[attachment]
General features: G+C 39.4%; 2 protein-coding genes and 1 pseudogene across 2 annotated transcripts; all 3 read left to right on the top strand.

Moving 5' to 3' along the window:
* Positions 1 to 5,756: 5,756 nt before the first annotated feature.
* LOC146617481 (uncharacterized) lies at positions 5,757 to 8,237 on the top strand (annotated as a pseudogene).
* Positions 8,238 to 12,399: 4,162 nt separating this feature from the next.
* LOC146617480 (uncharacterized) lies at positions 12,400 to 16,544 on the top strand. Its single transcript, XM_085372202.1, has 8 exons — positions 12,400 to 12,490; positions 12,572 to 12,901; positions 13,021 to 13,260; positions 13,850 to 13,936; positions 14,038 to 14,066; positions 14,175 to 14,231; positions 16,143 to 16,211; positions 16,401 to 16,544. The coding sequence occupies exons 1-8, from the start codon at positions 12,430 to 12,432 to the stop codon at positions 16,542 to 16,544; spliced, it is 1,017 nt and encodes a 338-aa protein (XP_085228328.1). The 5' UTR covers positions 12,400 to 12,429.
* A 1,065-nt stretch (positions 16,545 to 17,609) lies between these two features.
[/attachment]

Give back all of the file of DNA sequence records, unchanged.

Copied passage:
General features: G+C 39.4%; 2 protein-coding genes and 1 pseudogene across 2 annotated transcripts; all 3 read left to right on the top strand.

Moving 5' to 3' along the window:
* Positions 1 to 5,756: 5,756 nt before the first annotated feature.
* LOC146617481 (uncharacterized) lies at positions 5,757 to 8,237 on the top strand (annotated as a pseudogene).
* Positions 8,238 to 12,399: 4,162 nt separating this feature from the next.
* LOC146617480 (uncharacterized) lies at positions 12,400 to 16,544 on the top strand. Its single transcript, XM_085372202.1, has 8 exons — positions 12,400 to 12,490; positions 12,572 to 12,901; positions 13,021 to 13,260; positions 13,850 to 13,936; positions 14,038 to 14,066; positions 14,175 to 14,231; positions 16,143 to 16,211; positions 16,401 to 16,544. The coding sequence occupies exons 1-8, from the start codon at positions 12,430 to 12,432 to the stop codon at positions 16,542 to 16,544; spliced, it is 1,017 nt and encodes a 338-aa protein (XP_085228328.1). The 5' UTR covers positions 12,400 to 12,429.
* A 1,065-nt stretch (positions 16,545 to 17,609) lies between these two features.